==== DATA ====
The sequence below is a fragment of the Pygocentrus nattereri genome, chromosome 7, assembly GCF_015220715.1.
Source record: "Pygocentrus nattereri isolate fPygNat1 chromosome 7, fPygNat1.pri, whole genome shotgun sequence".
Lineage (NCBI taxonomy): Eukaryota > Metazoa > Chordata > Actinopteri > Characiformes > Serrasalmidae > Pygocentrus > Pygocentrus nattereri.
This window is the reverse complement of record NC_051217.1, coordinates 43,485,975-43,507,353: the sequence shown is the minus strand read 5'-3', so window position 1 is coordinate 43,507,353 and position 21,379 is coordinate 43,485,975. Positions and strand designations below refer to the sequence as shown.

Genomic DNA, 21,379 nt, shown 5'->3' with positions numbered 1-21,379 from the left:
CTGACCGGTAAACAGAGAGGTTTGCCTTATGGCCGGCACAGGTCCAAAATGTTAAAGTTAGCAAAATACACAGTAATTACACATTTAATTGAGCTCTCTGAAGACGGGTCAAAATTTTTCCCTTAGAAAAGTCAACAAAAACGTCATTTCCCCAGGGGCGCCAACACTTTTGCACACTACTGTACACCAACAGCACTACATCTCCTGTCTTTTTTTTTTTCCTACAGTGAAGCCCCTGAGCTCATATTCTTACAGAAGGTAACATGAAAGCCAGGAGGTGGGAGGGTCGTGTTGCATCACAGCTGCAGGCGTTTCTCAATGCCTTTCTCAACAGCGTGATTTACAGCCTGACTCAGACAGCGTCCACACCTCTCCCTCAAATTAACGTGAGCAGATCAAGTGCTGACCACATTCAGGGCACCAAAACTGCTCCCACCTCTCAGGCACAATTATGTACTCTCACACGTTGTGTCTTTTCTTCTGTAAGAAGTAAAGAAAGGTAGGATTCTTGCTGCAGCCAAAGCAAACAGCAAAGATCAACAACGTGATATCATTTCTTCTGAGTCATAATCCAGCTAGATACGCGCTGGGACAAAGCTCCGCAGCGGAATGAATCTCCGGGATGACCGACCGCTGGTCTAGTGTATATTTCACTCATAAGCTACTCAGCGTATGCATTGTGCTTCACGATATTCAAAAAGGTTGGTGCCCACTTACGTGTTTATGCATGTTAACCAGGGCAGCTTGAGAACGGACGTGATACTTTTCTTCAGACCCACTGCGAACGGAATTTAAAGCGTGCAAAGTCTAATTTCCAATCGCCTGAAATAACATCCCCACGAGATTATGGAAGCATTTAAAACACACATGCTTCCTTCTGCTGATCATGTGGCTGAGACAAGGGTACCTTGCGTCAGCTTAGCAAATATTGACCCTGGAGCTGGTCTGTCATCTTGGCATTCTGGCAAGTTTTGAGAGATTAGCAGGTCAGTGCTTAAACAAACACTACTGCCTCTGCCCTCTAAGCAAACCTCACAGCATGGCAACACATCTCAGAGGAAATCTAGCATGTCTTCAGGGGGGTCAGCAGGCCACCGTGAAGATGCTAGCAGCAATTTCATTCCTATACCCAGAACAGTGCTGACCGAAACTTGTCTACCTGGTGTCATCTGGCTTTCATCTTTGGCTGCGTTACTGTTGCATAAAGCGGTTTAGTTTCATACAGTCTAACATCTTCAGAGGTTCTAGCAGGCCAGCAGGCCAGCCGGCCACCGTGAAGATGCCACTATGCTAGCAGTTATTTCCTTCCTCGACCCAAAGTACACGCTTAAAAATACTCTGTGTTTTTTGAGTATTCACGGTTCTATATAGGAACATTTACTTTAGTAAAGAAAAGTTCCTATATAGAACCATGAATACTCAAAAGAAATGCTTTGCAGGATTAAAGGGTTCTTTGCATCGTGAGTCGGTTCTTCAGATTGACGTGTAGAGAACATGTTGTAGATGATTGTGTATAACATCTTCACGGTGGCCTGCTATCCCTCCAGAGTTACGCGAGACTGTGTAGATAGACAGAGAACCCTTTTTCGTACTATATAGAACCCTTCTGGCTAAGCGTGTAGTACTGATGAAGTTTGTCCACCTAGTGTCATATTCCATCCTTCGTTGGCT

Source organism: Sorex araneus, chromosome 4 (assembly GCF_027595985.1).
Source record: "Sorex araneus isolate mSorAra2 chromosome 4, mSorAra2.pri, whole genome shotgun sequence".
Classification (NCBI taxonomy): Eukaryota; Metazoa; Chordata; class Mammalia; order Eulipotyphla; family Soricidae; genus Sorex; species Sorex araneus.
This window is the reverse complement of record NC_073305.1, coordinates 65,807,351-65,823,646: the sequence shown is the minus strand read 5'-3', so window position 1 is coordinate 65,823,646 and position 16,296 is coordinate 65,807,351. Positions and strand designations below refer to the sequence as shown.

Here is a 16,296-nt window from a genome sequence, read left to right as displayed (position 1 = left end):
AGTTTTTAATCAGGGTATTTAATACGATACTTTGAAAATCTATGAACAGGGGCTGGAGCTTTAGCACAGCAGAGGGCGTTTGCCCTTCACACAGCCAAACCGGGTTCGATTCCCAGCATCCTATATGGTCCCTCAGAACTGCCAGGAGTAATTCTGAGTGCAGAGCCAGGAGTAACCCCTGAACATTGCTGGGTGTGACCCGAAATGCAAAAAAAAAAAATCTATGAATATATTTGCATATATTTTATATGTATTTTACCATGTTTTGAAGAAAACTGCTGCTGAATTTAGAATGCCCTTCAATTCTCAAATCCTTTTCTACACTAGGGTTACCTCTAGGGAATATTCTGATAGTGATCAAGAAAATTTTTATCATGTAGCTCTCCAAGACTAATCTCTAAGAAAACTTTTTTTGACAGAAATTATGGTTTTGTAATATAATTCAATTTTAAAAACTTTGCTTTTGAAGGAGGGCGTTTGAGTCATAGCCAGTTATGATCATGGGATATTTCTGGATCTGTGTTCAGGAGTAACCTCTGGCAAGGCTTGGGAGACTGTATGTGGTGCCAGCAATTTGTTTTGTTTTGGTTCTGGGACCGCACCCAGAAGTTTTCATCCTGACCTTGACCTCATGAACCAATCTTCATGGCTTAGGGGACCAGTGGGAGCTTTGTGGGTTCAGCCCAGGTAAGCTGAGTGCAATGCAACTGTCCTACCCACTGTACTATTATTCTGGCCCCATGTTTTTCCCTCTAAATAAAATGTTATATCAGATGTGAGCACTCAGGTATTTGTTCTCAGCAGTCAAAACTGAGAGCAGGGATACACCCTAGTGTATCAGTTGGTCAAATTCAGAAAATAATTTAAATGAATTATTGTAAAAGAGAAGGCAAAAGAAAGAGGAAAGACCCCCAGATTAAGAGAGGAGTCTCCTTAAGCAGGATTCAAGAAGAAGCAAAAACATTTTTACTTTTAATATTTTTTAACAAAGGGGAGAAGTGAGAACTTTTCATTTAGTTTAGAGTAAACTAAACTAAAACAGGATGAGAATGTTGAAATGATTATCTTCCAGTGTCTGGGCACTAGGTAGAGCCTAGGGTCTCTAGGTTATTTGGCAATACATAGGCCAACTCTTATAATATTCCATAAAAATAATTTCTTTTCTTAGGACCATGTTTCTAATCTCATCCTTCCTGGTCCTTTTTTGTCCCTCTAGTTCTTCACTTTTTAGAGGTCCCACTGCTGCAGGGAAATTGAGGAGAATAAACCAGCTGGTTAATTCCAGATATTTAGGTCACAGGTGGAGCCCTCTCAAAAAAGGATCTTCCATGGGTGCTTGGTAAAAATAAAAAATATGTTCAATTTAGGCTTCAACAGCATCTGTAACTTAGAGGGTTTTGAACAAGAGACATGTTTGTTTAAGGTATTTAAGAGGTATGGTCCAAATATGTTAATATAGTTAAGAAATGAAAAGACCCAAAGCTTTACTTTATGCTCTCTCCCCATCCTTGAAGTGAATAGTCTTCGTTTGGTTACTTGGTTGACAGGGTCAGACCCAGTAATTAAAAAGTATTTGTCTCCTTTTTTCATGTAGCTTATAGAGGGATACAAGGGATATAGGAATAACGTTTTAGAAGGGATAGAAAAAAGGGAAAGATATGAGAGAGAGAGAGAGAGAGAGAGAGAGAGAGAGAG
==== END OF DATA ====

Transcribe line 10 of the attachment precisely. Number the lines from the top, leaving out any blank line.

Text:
This window is the reverse complement of record NC_073305.1, coordinates 65,807,351-65,823,646: the sequence shown is the minus strand read 5'-3', so window position 1 is coordinate 65,823,646 and position 16,296 is coordinate 65,807,351. Positions and strand designations below refer to the sequence as shown.